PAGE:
Fuentes not looking over shoulder
Despite the acquisition of Fernando Rodney, Angels closer has no worries
TEMPE, Ariz. -- Mike Butcher didn't even think about calling. Well, maybe he thought about it for a couple of seconds, thumbed through the contacts on his cell phone until he got to Brian Fuentes' name before hitting the red cancel button and deciding against it.
But the point is, he didn't call.
In his mind, Fuentes is the Angels' closer and newly signed Fernando Rodney is the flame-throwing set-up man who will spend the majority of this season hearing his name announced in the eighth inning.
"Look, in my mind it's clear. Brian went into the offseason as our closer and he's going into the season as our closer," the Angels' pitching coach said after Fuentes' one-inning spring debut Friday in a 7-5 loss to the Rockies at Diablo Stadium.
"I didn't call him [when the Angels signed Rodney to a two-year, $11 million deal this winter] because he knows he's our closer, that's all there is to it.
"I think everybody else is like, 'Oh my gosh, now they have two closers.' But really, he's our closer, he knows he's our closer, and we feel good about that."
So that's the plan.
No controversy here, folks, move right along to some other part of the Cactus League if you want some intrigue. Nothing to see ...
It would be great for everyone involved if it works out according to plan. If Fuentes builds off his American League-best 48 saves last season, if Rodney becomes a premier set-up man, and if we don't have to keep asking these questions all season.
It's just that it rarely works out that way when one team has two very capable, very talented pitchers with a history of closing games.
Fuentes had 48 saves in 55 opportunities last season. Rodney -- who was cleared to start throwing off a mound Friday after experiencing some soreness in his shins the first part of camp -- had 37 saves in 38 chances with the Detroit Tigers last season.
Which means both are very good but neither is perfect.
During the rough spots then, it'll be up to Butcher and Angels manager Mike Scioscia to send the right signals and keep Fuentes feeling confident in his role.
"Brian had a great year for us last year," Scioscia said. "He knows if he pitches to his capabilities there's no problem."
So far, Fuentes seems to be hearing and digesting the message well.
"We haven't discussed it, but my personal feelings about having Fernando at the back of the bullpen are really good," Fuentes said.
"I had an opportunity to see him pitch in Detroit the last couple years and I know he pitches lights out. The stronger he makes our team, stronger he makes our bullpen is all the better.
"We haven't discussed it, Mike, myself and Fernando or anything like that, but just from the outside looking in it's nice to have him here."
Asked directly whether Rodney's presence on the team will make him feel as if he's constantly looking over his shoulder, Fuentes scoffed.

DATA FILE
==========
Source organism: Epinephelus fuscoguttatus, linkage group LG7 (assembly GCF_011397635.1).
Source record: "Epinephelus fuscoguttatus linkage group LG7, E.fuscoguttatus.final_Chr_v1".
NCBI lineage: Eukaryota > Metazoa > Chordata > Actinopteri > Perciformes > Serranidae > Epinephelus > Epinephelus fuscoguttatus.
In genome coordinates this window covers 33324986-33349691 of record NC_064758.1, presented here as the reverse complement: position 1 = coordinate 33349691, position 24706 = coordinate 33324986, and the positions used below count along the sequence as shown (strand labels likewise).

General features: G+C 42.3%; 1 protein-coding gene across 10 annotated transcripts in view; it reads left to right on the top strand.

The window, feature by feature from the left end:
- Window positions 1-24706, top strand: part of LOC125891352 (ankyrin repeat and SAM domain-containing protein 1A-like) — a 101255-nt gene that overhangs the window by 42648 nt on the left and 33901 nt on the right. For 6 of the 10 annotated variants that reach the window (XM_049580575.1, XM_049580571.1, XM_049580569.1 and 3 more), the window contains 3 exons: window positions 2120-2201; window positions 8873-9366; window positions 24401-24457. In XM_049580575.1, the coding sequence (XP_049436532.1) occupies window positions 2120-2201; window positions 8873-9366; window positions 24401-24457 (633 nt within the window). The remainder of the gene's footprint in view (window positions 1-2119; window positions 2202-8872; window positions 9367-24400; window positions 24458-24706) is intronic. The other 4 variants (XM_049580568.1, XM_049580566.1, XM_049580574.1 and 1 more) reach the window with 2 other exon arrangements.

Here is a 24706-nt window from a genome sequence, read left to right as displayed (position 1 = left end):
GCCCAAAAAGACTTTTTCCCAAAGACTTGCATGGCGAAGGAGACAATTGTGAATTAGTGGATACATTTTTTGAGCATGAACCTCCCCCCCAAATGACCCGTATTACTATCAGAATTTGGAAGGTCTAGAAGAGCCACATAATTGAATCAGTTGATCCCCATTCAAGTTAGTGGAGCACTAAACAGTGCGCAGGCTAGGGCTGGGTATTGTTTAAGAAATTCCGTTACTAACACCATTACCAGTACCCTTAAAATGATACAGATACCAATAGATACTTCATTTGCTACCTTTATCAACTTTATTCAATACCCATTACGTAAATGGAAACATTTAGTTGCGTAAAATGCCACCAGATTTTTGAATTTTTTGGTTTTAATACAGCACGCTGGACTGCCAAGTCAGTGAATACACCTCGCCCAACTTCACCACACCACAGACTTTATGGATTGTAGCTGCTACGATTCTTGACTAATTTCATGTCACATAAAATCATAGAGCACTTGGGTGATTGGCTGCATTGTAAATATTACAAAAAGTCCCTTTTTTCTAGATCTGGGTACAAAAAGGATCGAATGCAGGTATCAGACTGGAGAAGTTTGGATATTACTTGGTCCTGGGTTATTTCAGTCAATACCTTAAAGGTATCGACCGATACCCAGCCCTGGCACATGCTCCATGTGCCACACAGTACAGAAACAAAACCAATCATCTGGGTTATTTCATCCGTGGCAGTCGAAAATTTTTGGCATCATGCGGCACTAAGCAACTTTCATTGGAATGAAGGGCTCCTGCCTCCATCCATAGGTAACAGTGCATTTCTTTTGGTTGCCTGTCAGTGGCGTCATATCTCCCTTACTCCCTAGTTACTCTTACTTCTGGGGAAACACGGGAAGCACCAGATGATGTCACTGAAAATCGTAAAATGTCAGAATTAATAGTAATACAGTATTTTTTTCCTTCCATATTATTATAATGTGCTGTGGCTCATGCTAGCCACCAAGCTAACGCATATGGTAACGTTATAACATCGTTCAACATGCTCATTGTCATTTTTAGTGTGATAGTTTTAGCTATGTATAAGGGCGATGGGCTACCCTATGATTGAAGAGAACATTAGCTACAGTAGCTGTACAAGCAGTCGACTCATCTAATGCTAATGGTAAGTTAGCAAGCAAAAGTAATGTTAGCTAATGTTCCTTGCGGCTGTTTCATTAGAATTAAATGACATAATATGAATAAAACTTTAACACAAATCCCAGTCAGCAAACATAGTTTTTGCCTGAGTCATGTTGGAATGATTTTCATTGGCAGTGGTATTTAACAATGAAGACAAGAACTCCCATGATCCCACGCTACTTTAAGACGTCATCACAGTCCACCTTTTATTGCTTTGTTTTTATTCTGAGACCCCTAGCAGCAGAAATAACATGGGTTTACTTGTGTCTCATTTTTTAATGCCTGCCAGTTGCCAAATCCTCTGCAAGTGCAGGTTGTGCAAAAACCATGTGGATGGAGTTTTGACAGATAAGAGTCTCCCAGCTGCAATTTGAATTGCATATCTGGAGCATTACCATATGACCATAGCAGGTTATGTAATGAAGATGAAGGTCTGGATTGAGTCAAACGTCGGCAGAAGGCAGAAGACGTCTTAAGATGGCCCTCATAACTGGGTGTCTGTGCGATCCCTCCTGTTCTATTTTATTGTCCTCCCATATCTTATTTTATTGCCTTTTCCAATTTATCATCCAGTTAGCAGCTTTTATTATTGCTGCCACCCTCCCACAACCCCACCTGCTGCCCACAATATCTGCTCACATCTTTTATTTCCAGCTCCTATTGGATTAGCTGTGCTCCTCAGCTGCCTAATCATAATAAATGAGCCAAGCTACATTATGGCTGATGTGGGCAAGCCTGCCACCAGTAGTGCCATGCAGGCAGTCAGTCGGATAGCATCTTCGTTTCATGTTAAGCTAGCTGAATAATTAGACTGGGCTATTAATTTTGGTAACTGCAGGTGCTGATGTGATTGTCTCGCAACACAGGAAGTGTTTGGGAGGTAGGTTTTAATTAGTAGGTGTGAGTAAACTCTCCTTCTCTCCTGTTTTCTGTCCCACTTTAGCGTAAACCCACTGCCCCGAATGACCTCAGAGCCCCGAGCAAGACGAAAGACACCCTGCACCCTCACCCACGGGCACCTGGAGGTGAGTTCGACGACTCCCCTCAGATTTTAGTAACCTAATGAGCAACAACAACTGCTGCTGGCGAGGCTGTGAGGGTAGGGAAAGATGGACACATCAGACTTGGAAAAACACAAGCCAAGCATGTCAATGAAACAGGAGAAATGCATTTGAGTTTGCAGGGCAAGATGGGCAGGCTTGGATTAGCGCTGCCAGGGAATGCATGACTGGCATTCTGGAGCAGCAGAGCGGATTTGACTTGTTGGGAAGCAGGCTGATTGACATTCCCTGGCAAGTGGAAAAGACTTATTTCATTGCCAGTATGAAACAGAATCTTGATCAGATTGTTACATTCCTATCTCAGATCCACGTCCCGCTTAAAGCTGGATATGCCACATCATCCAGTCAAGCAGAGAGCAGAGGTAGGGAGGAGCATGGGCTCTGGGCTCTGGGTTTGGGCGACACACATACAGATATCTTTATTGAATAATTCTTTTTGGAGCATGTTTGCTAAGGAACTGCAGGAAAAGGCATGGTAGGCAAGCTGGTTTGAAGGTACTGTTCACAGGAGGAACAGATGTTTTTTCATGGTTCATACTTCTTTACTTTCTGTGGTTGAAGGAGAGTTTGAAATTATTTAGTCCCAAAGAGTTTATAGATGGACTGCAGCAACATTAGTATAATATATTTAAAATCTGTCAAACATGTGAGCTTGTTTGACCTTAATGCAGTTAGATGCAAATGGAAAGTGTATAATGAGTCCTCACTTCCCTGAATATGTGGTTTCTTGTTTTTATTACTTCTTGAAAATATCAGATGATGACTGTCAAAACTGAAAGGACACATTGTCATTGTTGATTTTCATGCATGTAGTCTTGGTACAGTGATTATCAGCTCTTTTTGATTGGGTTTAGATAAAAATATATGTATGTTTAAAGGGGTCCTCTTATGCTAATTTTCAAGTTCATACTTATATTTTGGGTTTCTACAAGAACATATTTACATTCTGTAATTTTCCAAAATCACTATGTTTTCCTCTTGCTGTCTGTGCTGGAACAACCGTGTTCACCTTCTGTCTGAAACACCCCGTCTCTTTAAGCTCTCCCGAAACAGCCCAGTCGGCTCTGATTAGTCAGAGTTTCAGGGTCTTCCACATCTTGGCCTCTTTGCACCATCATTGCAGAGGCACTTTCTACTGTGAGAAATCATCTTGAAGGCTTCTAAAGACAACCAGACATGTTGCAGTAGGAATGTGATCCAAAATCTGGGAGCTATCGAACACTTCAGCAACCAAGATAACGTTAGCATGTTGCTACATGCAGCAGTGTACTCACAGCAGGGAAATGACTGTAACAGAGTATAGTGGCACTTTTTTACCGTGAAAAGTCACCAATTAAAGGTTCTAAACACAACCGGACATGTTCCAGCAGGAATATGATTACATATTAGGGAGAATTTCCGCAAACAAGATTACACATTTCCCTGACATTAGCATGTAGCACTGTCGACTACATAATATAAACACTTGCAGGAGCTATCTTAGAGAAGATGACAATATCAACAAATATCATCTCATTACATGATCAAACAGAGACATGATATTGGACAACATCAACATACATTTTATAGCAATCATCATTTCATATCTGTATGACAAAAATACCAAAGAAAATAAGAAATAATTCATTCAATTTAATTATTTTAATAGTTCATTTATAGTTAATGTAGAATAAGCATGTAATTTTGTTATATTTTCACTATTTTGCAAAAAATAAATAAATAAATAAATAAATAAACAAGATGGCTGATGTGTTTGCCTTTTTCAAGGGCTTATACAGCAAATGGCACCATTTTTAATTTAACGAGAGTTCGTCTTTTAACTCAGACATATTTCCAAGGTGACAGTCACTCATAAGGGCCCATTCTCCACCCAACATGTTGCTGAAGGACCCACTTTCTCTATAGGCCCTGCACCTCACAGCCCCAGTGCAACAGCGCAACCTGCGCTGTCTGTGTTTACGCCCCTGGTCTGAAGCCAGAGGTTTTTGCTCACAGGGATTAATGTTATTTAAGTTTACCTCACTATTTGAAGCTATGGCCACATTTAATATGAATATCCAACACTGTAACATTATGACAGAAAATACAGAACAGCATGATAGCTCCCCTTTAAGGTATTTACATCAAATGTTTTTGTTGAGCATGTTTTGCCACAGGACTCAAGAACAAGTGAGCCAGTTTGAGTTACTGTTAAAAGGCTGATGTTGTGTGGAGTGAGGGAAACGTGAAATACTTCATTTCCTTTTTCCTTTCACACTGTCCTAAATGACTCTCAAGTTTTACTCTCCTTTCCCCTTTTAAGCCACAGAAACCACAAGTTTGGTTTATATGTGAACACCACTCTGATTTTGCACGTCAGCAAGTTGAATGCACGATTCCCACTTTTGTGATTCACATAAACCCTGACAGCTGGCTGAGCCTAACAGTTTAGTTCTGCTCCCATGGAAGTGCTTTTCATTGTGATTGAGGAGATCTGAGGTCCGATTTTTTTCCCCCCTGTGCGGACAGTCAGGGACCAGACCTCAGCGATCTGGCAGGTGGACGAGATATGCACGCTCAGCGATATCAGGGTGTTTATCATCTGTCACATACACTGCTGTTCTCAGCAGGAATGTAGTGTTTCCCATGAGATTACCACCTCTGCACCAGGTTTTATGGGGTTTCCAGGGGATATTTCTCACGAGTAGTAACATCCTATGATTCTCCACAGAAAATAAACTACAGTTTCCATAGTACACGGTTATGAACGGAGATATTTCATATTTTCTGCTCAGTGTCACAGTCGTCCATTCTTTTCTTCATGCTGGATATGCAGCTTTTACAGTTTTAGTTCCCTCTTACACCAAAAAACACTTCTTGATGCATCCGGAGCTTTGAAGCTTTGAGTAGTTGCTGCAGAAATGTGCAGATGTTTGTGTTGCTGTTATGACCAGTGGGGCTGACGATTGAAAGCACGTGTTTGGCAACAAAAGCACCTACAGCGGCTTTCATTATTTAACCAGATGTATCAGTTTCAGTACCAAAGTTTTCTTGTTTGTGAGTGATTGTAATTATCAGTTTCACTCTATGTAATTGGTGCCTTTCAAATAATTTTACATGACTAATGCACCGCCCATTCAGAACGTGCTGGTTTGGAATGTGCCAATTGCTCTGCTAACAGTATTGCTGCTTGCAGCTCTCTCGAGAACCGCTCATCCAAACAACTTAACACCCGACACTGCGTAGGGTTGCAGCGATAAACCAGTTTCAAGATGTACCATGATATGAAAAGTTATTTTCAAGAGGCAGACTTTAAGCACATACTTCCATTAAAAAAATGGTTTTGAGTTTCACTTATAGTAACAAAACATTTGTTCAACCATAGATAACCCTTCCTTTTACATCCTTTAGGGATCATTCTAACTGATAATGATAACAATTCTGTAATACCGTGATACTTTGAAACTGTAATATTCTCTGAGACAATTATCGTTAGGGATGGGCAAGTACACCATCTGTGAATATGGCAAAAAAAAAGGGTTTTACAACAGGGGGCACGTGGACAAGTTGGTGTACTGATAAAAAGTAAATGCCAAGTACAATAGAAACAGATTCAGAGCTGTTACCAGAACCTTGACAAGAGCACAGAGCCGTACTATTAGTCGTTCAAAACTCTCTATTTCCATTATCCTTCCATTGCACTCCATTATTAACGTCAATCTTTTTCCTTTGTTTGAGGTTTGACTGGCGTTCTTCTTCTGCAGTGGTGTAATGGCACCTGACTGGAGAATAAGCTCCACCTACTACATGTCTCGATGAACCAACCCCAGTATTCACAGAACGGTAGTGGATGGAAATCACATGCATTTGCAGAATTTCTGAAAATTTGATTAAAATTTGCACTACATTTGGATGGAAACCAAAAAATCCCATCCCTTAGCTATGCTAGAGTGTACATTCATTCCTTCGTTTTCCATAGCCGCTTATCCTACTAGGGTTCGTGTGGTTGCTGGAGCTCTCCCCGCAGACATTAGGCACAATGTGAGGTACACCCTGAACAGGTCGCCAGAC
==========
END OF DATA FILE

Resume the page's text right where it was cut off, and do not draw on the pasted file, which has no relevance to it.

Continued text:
"No," he said curtly. "I never do that."
"Because it's behind me, and I'm just looking at what's in front of me."
Aside from the fact it's spring training and this is the sort of thing people talk about when they're sitting in the stands on a perfect sunny Friday afternoon, part of the reason this discussion gets off the ground is just a matter of style.
As closers go, Rodney is straight out of central casting. Hard-throwing, snarling and just wild enough at times to make the batter's front leg wobble when he digs into the box.
Fuentes is more of a touch-and-feel pitcher. His fastball occasionally touches the low-to-mid 90s, but that's not his MO.
"He's funky, he's got deception, it's hard to pick up the ball out of his hand," Butcher said. "He's the only pitcher that throws like him in the major leagues.
"Then you have Fernando and he's gas. It's coming 97-99 and it's firm."
The Angels say they like having two distinct options. That it'll be nice to be able to make opponents speed their bats up in the eighth when Rodney comes in, then let Fuentes thoroughly confuse them in the ninth with his unorthodox delivery and mix of breaking balls, changeups and fastballs.
Actually, that sounds like a great plan.
Let's hope it works out that way.
NOTES: Scioscia said Hideki Matsui (knees) might be able to start playing in games as the designated hitter by early next week. "He's close. He feels good. It's tough to give a time frame, but he's close. It's whenever he feels good with his running form. If he feels comfortable with that he's ready to DH," Scioscia said. Matsui has been taking part in some defensive drills and said he would like to occasionally play in the outfield this season. ... Prized left-handed pitching prospect Trevor Reckling impressed Butcher and Scioscia with two innings of work in Friday's game. "He's going to be a good one," Butcher said after the 20-year-old lefty struck out three of the 10 batters he faced. Though Reckling gave up four hits and one earned run, Butcher said he was impressed with the way Reckling responded to the adversity. "I make very limited trips to the mound in spring, I want to see how they work through it."
Ramona Shelburne is a columnist and reporter for ESPN Los Angeles.